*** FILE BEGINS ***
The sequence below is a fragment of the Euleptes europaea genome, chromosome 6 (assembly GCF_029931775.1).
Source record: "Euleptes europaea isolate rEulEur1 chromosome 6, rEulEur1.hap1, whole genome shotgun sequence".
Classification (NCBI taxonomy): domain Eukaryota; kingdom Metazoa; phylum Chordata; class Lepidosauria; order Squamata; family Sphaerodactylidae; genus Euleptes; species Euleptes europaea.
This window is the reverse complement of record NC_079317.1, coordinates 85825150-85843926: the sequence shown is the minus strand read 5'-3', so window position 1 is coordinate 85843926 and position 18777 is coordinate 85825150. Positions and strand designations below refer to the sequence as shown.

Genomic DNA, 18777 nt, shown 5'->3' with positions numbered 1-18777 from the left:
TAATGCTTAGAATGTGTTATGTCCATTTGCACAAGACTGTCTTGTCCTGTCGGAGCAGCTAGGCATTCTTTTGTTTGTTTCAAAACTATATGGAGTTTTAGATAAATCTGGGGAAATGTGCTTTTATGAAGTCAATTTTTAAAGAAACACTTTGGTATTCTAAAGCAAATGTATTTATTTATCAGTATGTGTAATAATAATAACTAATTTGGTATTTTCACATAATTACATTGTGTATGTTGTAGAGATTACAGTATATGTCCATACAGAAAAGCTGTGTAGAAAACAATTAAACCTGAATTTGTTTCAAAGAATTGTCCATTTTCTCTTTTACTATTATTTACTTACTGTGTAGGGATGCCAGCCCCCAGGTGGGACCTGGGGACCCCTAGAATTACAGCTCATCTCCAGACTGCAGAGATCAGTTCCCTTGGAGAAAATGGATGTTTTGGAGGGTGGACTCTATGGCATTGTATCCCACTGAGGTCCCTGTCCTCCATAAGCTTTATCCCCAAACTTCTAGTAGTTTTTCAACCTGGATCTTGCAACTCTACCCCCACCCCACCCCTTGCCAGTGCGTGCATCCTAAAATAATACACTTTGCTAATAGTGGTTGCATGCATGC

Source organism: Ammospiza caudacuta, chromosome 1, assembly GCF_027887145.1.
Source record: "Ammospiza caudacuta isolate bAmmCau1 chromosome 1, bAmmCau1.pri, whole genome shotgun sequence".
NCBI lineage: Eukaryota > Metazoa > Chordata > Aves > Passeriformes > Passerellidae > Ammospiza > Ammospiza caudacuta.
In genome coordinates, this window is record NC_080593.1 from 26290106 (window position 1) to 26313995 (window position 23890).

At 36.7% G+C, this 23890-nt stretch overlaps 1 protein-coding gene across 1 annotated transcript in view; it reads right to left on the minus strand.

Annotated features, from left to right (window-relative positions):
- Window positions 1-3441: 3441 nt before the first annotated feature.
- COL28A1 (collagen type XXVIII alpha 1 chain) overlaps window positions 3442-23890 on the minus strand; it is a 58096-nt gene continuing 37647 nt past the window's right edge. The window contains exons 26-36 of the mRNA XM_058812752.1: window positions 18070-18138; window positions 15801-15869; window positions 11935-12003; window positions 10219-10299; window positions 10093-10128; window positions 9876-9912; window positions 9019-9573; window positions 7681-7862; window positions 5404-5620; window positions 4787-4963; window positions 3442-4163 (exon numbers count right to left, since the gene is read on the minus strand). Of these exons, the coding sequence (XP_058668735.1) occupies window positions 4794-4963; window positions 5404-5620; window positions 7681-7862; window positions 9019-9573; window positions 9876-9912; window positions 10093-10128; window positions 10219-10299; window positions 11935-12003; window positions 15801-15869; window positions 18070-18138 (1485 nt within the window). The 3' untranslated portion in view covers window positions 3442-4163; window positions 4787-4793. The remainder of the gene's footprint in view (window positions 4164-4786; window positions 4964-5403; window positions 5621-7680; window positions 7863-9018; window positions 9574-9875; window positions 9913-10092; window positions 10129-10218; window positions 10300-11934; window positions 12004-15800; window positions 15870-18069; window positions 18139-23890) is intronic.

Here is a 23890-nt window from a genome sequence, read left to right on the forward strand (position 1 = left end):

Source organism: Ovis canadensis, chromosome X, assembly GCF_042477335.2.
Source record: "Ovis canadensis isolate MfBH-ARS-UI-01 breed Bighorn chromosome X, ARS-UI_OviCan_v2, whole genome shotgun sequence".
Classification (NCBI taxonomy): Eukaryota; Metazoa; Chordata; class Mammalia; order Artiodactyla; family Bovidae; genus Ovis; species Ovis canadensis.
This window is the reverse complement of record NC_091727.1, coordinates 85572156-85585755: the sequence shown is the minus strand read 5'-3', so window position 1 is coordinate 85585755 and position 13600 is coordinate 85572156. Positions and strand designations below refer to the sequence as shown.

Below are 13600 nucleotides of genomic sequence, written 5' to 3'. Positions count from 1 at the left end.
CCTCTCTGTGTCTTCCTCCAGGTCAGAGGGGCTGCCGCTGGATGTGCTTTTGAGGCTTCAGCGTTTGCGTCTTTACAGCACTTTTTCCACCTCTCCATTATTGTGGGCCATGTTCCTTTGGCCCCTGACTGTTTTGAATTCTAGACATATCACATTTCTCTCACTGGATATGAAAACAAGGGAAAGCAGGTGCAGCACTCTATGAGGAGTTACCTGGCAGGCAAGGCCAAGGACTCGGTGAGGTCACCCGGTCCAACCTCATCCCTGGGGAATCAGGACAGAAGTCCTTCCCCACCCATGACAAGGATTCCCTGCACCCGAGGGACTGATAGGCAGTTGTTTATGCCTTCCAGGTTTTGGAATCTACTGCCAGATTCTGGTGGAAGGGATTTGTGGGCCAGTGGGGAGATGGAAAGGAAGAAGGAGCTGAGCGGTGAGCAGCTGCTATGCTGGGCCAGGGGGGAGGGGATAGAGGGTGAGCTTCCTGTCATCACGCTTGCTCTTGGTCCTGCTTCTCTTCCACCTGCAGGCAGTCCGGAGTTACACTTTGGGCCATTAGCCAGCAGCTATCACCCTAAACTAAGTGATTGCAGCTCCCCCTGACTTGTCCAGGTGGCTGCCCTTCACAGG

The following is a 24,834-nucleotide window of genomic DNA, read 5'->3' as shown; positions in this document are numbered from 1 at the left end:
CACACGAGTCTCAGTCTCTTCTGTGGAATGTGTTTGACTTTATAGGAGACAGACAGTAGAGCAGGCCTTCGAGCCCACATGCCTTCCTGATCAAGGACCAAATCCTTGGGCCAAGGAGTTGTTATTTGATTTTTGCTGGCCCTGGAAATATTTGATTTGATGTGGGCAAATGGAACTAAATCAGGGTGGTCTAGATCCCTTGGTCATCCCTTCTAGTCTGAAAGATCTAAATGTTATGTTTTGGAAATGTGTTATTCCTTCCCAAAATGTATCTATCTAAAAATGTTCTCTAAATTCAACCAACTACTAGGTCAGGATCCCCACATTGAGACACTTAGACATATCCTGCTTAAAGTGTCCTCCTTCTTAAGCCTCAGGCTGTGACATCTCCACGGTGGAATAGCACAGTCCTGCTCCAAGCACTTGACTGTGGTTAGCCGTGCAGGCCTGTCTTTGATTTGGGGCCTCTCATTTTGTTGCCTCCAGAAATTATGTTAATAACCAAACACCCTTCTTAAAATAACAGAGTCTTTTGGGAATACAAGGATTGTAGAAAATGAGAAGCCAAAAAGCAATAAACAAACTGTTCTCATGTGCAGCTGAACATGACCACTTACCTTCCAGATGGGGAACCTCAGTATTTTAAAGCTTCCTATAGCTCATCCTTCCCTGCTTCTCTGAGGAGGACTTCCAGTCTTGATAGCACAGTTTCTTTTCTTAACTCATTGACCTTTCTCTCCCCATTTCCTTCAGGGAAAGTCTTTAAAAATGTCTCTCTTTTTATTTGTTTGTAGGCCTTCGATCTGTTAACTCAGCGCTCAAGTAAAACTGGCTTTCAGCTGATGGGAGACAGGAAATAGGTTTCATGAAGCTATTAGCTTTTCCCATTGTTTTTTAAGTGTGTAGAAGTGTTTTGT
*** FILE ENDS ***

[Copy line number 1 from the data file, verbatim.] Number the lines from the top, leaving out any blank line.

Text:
The sequence below is a fragment of the Euleptes europaea genome, chromosome 6 (assembly GCF_029931775.1).